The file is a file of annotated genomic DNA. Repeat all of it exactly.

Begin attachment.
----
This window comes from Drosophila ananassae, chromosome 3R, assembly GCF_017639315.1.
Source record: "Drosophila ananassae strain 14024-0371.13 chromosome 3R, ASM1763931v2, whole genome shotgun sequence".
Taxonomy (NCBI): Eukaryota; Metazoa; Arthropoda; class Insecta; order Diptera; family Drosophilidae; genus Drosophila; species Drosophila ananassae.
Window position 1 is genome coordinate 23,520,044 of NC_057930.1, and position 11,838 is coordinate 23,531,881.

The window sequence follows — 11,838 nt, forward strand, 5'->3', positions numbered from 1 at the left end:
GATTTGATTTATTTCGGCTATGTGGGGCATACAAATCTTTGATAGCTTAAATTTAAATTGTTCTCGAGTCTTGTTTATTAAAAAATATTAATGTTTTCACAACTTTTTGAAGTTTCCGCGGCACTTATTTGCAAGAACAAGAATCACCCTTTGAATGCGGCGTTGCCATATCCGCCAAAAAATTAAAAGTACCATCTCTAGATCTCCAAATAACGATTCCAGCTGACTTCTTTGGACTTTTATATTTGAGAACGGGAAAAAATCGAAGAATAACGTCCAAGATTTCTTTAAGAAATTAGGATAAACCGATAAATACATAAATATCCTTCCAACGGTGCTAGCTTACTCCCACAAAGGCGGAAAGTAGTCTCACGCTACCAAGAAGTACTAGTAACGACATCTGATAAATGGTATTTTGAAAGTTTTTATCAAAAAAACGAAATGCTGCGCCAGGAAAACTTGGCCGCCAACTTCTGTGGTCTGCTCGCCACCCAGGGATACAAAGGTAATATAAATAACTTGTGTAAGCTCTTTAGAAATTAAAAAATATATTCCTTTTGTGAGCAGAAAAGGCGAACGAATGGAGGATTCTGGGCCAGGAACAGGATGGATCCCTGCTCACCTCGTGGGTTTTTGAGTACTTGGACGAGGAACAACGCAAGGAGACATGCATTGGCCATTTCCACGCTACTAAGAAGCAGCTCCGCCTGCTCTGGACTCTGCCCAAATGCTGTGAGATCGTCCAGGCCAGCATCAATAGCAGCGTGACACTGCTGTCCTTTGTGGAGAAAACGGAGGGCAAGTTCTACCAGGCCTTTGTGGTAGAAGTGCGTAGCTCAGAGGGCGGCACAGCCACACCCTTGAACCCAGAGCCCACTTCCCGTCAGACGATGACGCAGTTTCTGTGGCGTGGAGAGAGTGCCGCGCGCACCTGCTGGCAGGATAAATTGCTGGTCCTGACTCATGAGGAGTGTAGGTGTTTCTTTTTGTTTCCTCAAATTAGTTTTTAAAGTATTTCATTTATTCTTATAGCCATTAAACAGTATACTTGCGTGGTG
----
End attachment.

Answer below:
This window comes from Drosophila ananassae, chromosome 3R, assembly GCF_017639315.1.
Source record: "Drosophila ananassae strain 14024-0371.13 chromosome 3R, ASM1763931v2, whole genome shotgun sequence".
Taxonomy (NCBI): Eukaryota; Metazoa; Arthropoda; class Insecta; order Diptera; family Drosophilidae; genus Drosophila; species Drosophila ananassae.
Window position 1 is genome coordinate 23,520,044 of NC_057930.1, and position 11,838 is coordinate 23,531,881.

The window sequence follows — 11,838 nt, forward strand, 5'->3', positions numbered from 1 at the left end:
GATTTGATTTATTTCGGCTATGTGGGGCATACAAATCTTTGATAGCTTAAATTTAAATTGTTCTCGAGTCTTGTTTATTAAAAAATATTAATGTTTTCACAACTTTTTGAAGTTTCCGCGGCACTTATTTGCAAGAACAAGAATCACCCTTTGAATGCGGCGTTGCCATATCCGCCAAAAAATTAAAAGTACCATCTCTAGATCTCCAAATAACGATTCCAGCTGACTTCTTTGGACTTTTATATTTGAGAACGGGAAAAAATCGAAGAATAACGTCCAAGATTTCTTTAAGAAATTAGGATAAACCGATAAATACATAAATATCCTTCCAACGGTGCTAGCTTACTCCCACAAAGGCGGAAAGTAGTCTCACGCTACCAAGAAGTACTAGTAACGACATCTGATAAATGGTATTTTGAAAGTTTTTATCAAAAAAACGAAATGCTGCGCCAGGAAAACTTGGCCGCCAACTTCTGTGGTCTGCTCGCCACCCAGGGATACAAAGGTAATATAAATAACTTGTGTAAGCTCTTTAGAAATTAAAAAATATATTCCTTTTGTGAGCAGAAAAGGCGAACGAATGGAGGATTCTGGGCCAGGAACAGGATGGATCCCTGCTCACCTCGTGGGTTTTTGAGTACTTGGACGAGGAACAACGCAAGGAGACATGCATTGGCCATTTCCACGCTACTAAGAAGCAGCTCCGCCTGCTCTGGACTCTGCCCAAATGCTGTGAGATCGTCCAGGCCAGCATCAATAGCAGCGTGACACTGCTGTCCTTTGTGGAGAAAACGGAGGGCAAGTTCTACCAGGCCTTTGTGGTAGAAGTGCGTAGCTCAGAGGGCGGCACAGCCACACCCTTGAACCCAGAGCCCACTTCCCGTCAGACGATGACGCAGTTTCTGTGGCGTGGAGAGAGTGCCGCGCGCACCTGCTGGCAGGATAAATTGCTGGTCCTGACTCATGAGGAGTGTAGGTGTTTCTTTTTGTTTCCTCAAATTAGTTTTTAAAGTATTTCATTTATTCTTATAGCCATTAAACAGTATACTTGCGTGGTG